The effect of immigration on public finances in OECD countries
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Hippolyte d’Albis, Ekrame Boubtane and Dramane Coulibaly
Nowadays, the 19 main countries of the OECD host more than 45% of the total number of migrants in the world. In addition, the proportion of migrants in these countries has increased from 7% in 1990 to 13% in 2017. Because global population trends include a predicted concentration of young people in Africa, immigration figures are likely to rise. Among the economic concerns that this increase creates, the effect on public finances seems to dominate public opinion polls. The prevailing sentiment is that immigrants represent a burden for the host countries.
Hippolyte d’Albis, Ekrame Boubtane and Dramane Coulibaly have evaluated the causal effects of migration flows on average income, the unemployment rate and public finances, using data from the 19 OECD countries between 1980 and 2015. They adapted methods used for evaluating macroeconomic policy to migration issues. These methods allow to identify the effects of international migration on economic and fiscal variables, taking into account interactions among all variables and, in particular, the effects that the economies considered might have on migration flows, for example through the generosity of their social protection systems.
Contrary to the popular impression, the estimates presented in this article show that the economic effects of migrant flows are generally positive for the host economies: they increase average income, reduce the unemployment rate and improve public finance budgets. The authors explain that these findings reveal the demographic dividend that international migration creates; in fact, migrant flows lead to a growth in the proportion of working-age people in the population, which has a series of beneficial fiscal and economic consequences. From the production side, the employment rate goes up, which leads to an increase in per capita GDP. This effect is stronger the higher the proportion of older people in the general population. For public finances, the change in the age structure caused by the migrant flows leads to a decrease in per capita general government transfers. Some public expenditures increase, especially that dedicated to family and children support, while others decrease, in particular those dedicated to retirement benefits and payments made to older people. All in all, the effect is positive, and the fiscal balance improves with international migration. Importantly, these benefits are observable from the first year of the increase of migrant flows.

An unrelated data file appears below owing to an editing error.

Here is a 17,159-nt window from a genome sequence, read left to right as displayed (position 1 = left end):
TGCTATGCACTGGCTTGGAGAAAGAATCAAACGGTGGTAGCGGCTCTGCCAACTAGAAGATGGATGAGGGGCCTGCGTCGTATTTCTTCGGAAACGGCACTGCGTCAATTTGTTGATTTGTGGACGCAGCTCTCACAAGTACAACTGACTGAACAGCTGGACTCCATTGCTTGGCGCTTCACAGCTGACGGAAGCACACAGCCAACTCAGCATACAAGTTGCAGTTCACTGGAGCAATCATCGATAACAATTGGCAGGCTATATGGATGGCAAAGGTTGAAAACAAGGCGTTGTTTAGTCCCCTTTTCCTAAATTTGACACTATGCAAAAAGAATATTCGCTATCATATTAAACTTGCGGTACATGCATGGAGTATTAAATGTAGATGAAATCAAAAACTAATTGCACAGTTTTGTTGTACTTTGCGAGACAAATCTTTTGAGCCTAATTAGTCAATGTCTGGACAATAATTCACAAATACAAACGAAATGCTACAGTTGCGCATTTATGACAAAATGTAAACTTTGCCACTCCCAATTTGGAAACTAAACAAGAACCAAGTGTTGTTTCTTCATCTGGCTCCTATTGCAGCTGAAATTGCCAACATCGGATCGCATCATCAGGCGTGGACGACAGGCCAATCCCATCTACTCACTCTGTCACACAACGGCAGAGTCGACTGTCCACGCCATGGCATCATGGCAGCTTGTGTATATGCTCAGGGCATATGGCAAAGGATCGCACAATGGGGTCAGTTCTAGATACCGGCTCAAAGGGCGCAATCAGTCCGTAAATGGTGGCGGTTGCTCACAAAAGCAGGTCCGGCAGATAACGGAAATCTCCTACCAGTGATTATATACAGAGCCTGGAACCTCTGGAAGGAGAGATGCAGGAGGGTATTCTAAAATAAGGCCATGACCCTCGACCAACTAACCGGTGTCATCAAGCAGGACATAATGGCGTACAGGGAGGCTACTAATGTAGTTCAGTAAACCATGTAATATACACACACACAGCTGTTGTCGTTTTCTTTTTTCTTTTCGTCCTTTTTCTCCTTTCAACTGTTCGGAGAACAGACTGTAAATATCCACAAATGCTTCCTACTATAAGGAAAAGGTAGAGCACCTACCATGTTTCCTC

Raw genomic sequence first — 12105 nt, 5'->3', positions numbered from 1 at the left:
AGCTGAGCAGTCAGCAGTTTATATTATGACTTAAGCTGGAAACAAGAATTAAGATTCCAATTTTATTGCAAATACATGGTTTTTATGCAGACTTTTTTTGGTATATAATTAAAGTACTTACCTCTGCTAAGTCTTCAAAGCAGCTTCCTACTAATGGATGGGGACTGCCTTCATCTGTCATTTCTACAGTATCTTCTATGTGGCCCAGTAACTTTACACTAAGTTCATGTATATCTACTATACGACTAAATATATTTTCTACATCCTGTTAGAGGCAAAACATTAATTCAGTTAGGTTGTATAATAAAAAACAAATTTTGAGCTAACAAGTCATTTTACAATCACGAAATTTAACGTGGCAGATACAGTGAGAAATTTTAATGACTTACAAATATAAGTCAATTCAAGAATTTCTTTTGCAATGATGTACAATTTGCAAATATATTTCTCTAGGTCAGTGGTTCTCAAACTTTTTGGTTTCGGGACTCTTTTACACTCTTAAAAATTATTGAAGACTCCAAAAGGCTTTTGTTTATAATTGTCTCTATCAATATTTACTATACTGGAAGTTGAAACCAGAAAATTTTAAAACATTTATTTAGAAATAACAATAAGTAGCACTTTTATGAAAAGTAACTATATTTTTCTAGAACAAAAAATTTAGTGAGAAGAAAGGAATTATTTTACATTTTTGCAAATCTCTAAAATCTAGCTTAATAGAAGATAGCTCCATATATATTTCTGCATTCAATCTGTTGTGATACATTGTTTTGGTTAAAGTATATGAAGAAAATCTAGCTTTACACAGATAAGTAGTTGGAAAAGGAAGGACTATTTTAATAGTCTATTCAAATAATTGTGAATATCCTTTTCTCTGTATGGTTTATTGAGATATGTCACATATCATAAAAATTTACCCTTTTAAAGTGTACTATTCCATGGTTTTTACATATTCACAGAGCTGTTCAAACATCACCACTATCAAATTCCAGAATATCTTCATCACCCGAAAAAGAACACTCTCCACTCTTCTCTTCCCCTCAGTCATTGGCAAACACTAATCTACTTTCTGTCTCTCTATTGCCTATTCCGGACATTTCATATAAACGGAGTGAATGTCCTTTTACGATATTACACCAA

In conclusion, international migration is at the center of many social, cultural and geographic issues, and is the source of thorny diplomatic problems. The fact remains, however, that these problems will be alleviated in part if the public debate concerning immigration refocuses on the political and diplomatic dimensions rather than on the supposed economic cost of migrants.
Original title of the article: « Immigration and public finances in OECD countries »
Published in: Journal of Economic Dynamics & Control 99 (2019) 116–151